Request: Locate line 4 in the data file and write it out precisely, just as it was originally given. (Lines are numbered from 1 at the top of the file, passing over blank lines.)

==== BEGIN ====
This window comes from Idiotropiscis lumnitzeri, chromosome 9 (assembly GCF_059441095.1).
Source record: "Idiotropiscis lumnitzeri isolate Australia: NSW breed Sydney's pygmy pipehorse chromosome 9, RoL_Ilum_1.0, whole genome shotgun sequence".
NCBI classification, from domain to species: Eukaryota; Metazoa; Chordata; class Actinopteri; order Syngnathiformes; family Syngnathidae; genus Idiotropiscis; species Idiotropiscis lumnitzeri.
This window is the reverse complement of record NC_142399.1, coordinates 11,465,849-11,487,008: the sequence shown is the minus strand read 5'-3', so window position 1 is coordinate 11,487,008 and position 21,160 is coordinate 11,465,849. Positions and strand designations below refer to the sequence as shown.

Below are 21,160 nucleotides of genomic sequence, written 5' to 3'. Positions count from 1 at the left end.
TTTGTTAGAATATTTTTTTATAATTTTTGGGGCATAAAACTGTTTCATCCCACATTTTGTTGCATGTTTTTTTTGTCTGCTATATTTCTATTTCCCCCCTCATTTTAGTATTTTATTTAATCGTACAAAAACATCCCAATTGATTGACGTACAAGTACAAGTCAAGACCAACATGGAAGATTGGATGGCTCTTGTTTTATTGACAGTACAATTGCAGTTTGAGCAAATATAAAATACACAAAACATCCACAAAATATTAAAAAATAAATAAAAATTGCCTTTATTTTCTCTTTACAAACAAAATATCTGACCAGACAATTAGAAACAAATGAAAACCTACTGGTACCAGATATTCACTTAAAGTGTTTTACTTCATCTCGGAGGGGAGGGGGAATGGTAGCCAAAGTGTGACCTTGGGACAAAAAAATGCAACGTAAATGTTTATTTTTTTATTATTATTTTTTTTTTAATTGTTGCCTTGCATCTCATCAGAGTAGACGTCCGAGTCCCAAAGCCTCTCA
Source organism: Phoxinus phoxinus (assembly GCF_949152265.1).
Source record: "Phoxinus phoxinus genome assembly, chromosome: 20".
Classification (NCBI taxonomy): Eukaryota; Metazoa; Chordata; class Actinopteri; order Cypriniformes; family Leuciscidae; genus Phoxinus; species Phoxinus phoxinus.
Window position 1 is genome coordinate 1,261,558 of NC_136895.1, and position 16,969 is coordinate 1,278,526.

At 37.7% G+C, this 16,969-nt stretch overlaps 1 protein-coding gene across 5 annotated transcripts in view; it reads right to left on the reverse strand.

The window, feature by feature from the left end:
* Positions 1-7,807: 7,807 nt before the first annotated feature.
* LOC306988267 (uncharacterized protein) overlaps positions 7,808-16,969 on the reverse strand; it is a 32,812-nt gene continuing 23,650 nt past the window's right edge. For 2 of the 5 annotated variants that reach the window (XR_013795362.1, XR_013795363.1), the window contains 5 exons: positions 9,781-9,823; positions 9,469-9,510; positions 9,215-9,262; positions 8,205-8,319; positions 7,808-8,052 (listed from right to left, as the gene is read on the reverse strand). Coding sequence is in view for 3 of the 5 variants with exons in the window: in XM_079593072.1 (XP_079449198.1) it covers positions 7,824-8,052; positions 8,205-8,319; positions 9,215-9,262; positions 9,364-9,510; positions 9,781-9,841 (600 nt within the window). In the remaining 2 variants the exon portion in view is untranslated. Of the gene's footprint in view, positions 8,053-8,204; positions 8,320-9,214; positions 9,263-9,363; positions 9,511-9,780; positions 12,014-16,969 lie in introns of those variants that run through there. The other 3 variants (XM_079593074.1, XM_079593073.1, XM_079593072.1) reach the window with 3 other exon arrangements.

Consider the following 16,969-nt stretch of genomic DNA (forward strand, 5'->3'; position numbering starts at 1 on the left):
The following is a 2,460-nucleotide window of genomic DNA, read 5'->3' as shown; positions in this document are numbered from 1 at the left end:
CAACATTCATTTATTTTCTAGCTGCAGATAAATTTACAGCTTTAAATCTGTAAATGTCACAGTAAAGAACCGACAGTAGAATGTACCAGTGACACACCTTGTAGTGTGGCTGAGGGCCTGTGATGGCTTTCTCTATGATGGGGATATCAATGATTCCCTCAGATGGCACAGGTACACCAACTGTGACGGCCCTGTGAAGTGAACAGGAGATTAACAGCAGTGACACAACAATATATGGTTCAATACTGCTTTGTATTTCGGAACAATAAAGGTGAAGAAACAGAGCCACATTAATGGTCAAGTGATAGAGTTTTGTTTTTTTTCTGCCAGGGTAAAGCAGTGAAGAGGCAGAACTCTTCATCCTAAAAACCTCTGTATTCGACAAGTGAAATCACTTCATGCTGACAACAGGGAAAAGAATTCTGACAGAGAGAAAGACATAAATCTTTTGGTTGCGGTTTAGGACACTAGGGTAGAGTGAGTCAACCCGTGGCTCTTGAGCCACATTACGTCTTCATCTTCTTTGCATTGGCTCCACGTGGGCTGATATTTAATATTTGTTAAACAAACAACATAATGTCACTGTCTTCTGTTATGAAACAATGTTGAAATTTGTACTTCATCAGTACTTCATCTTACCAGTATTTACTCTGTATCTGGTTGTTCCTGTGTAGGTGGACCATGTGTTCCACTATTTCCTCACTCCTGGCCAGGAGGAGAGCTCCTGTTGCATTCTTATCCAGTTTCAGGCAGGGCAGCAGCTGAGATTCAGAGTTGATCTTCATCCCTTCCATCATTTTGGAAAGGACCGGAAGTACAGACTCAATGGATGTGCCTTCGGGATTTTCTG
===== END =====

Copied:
This window is the reverse complement of record NC_142399.1, coordinates 11,465,849-11,487,008: the sequence shown is the minus strand read 5'-3', so window position 1 is coordinate 11,487,008 and position 21,160 is coordinate 11,465,849. Positions and strand designations below refer to the sequence as shown.